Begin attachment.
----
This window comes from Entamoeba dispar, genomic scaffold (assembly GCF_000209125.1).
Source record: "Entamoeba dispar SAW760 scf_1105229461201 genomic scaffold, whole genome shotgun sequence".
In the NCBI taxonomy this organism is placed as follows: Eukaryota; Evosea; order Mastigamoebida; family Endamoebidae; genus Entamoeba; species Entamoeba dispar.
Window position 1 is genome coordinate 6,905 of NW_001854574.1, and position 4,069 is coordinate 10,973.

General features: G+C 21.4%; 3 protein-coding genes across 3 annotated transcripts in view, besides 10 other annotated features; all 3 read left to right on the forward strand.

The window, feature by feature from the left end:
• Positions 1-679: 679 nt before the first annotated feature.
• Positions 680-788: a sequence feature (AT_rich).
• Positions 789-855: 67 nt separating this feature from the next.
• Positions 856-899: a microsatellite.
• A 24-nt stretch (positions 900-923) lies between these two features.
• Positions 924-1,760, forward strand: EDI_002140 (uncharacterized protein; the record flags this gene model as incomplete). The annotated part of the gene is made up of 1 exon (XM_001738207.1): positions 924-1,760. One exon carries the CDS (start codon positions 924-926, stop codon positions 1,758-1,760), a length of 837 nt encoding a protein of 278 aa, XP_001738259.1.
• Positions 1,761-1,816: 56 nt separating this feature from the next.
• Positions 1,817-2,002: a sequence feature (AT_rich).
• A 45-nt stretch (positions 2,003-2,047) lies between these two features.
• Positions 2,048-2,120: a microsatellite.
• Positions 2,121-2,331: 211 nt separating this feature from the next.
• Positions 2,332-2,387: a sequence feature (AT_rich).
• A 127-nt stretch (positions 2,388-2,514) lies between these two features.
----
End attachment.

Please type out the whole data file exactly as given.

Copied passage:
This window comes from Entamoeba dispar, genomic scaffold (assembly GCF_000209125.1).
Source record: "Entamoeba dispar SAW760 scf_1105229461201 genomic scaffold, whole genome shotgun sequence".
In the NCBI taxonomy this organism is placed as follows: Eukaryota; Evosea; order Mastigamoebida; family Endamoebidae; genus Entamoeba; species Entamoeba dispar.
Window position 1 is genome coordinate 6,905 of NW_001854574.1, and position 4,069 is coordinate 10,973.

General features: G+C 21.4%; 3 protein-coding genes across 3 annotated transcripts in view, besides 10 other annotated features; all 3 read left to right on the forward strand.

The window, feature by feature from the left end:
• Positions 1-679: 679 nt before the first annotated feature.
• Positions 680-788: a sequence feature (AT_rich).
• Positions 789-855: 67 nt separating this feature from the next.
• Positions 856-899: a microsatellite.
• A 24-nt stretch (positions 900-923) lies between these two features.
• Positions 924-1,760, forward strand: EDI_002140 (uncharacterized protein; the record flags this gene model as incomplete). The annotated part of the gene is made up of 1 exon (XM_001738207.1): positions 924-1,760. One exon carries the CDS (start codon positions 924-926, stop codon positions 1,758-1,760), a length of 837 nt encoding a protein of 278 aa, XP_001738259.1.
• Positions 1,761-1,816: 56 nt separating this feature from the next.
• Positions 1,817-2,002: a sequence feature (AT_rich).
• A 45-nt stretch (positions 2,003-2,047) lies between these two features.
• Positions 2,048-2,120: a microsatellite.
• Positions 2,121-2,331: 211 nt separating this feature from the next.
• Positions 2,332-2,387: a sequence feature (AT_rich).
• A 127-nt stretch (positions 2,388-2,514) lies between these two features.